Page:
Thermal imaging sniffs out slow-burning bings

To assess how best to cope with the hidden risks of slow-burning coal heaps known as bings, engineers from Strathclyde University and Edinburgh University have used temperature probes and a thermal imaging camera to study a burning bing at Bogside, North Lanarkshire in Scotland.

Heaps of coal known as bings that are left over from industrial mining can self-ignite many years after they are formed and burn slowly for years afterwards, leaching chemicals and gases into the environment, and raising the risk of landslip.

To assess how best to cope with such hidden risks, engineers from Strathclyde University (Glasgow, Scotland) and Edinburgh University (Edinburgh, Scotland) have used temperature probes and a thermal imaging camera to study a burning bing at Bogside, North Lanarkshire in Scotland.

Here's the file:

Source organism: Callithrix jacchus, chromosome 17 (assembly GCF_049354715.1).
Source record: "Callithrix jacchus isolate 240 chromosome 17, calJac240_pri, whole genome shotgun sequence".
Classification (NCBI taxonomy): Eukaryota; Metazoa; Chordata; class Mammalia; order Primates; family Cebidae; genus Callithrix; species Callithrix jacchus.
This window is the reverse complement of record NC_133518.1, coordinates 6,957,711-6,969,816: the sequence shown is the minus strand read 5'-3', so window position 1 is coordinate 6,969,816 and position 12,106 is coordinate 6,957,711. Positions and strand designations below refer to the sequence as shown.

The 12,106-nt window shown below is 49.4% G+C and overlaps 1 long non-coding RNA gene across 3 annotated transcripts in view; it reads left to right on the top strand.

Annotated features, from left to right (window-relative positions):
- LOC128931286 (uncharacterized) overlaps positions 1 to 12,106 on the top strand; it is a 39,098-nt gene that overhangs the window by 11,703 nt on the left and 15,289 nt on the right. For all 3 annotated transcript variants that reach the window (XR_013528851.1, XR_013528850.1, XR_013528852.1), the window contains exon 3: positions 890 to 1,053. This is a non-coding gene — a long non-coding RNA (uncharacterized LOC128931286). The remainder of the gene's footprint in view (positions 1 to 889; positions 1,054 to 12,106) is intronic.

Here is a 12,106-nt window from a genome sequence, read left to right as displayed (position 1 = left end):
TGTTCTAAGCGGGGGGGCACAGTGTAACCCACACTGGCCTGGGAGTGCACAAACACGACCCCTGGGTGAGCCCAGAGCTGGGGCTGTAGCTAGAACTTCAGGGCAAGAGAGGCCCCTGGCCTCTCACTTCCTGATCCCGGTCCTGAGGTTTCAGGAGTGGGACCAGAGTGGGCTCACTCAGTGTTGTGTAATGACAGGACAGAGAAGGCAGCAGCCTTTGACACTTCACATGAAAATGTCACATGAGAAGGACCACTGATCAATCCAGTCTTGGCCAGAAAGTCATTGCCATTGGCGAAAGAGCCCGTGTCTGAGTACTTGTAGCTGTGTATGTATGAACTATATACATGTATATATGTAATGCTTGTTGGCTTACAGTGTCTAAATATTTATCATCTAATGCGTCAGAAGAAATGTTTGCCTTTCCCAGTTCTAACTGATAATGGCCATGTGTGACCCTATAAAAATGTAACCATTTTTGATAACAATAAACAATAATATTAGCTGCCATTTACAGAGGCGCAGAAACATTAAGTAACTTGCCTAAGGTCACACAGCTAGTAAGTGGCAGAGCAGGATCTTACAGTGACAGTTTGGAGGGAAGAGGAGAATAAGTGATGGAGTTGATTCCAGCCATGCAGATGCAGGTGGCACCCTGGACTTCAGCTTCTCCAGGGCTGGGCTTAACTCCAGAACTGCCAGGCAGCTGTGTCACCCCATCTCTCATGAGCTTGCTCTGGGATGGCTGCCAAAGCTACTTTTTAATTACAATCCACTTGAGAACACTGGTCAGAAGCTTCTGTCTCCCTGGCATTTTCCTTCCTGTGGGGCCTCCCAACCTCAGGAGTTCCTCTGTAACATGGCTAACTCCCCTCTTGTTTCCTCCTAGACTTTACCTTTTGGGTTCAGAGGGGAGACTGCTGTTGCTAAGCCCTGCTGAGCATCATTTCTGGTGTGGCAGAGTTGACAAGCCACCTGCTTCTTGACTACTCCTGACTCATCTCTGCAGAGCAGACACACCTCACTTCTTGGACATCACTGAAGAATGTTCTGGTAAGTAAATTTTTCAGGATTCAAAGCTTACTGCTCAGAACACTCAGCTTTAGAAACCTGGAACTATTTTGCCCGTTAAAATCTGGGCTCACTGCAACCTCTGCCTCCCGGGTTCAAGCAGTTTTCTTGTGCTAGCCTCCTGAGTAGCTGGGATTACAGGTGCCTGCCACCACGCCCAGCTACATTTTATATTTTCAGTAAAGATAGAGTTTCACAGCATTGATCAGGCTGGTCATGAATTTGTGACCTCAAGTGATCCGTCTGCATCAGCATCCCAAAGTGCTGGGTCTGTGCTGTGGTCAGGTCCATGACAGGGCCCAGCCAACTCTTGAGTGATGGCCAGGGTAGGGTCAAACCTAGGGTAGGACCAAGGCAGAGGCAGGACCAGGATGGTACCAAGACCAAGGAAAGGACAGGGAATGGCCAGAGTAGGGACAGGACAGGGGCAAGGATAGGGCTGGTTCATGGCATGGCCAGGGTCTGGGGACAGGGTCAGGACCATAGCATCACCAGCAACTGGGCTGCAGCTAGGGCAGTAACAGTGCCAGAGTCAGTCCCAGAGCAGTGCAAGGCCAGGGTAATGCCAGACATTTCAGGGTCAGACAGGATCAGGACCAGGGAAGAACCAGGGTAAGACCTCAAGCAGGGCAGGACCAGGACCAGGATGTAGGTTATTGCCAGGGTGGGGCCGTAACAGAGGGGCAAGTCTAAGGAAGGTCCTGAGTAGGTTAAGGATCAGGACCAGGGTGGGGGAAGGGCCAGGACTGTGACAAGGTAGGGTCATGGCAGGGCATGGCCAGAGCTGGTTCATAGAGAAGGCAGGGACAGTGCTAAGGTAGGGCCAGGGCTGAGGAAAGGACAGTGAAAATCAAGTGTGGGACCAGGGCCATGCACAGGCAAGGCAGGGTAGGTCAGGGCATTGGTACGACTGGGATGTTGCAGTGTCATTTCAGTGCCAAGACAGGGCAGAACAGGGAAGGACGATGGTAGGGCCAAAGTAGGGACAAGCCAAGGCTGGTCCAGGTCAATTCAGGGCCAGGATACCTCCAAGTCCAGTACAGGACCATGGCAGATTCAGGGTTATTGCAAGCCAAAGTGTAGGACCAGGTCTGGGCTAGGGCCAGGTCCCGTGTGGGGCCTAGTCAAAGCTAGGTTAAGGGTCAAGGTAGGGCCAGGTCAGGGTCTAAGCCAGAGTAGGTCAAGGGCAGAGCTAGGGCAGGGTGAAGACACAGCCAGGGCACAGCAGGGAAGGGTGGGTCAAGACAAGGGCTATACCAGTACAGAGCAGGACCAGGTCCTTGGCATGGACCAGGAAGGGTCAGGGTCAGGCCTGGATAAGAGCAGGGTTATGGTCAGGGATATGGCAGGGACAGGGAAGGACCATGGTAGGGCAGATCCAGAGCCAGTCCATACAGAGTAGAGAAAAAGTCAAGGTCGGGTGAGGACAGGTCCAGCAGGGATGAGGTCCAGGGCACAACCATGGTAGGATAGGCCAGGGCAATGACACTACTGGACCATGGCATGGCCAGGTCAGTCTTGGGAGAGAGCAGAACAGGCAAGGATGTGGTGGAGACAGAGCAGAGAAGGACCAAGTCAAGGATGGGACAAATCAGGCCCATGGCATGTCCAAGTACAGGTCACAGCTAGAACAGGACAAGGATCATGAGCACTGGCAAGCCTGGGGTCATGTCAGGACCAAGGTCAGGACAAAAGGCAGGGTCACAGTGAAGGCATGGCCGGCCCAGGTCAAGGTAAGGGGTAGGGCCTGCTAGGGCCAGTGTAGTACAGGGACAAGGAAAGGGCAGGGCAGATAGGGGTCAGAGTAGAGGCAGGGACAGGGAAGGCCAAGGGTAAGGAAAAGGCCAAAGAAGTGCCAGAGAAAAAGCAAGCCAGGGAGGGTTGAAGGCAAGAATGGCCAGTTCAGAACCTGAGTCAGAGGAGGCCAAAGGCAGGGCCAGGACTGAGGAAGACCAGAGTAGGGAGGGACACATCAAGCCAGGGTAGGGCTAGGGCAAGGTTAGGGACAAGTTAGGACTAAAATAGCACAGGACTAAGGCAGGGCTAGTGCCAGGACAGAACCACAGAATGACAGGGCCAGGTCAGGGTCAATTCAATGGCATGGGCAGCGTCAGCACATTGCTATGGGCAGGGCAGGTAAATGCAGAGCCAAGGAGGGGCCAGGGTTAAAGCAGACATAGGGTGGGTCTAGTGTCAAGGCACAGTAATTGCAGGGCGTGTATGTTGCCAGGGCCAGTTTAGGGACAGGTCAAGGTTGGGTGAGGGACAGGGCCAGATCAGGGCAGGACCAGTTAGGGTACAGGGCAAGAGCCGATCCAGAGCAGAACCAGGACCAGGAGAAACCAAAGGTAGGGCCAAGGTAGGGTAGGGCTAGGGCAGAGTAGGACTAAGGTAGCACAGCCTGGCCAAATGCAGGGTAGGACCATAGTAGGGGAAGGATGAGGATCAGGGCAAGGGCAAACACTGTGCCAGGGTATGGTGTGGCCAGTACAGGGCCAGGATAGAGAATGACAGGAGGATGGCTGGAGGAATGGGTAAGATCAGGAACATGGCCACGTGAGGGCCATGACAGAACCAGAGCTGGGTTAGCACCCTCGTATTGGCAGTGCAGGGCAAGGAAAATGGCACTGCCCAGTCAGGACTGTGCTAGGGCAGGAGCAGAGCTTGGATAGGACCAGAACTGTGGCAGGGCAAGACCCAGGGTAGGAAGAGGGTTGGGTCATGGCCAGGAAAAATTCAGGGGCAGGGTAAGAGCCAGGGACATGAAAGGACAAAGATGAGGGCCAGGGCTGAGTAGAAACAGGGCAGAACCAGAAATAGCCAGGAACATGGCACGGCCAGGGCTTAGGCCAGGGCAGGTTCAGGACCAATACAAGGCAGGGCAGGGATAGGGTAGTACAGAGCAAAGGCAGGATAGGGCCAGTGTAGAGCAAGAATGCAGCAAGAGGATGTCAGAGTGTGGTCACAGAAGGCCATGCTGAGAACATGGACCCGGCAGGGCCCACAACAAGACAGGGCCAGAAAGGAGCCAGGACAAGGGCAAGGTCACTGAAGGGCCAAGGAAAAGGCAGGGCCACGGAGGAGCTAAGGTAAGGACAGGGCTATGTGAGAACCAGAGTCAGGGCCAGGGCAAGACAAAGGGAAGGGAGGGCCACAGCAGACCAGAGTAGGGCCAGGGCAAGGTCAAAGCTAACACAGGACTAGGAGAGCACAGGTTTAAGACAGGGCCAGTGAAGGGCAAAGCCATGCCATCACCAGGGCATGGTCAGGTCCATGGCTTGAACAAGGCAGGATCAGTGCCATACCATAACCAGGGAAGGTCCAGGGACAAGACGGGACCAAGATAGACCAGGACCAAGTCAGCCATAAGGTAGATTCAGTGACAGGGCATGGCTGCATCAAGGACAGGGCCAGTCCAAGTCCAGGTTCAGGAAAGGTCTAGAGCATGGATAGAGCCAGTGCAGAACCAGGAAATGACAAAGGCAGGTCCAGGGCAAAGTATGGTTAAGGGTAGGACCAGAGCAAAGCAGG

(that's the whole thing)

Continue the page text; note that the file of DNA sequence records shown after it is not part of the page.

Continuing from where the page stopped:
The 30-m-high waste heap began smoldering in 2009, some 80 years after the pit from which the coal was extracted had closed.

Using the equipment, they identified and mapped three well-defined zones: one that was undisturbed by the fire, one in which combustion was taking place, and one that was being heated by the fire.

They were then able to discover how the fire took hold and spread, and pinpointed channels within the heap that deliver air to fuel the smoldering.

The engineers' research was presented at the Geological Society of America Annual Meeting in Minneapolis, MN. More details of the work are available.

-- By Dave Wilson, Senior Editor, Vision Systems Design

More in Environment & Agriculture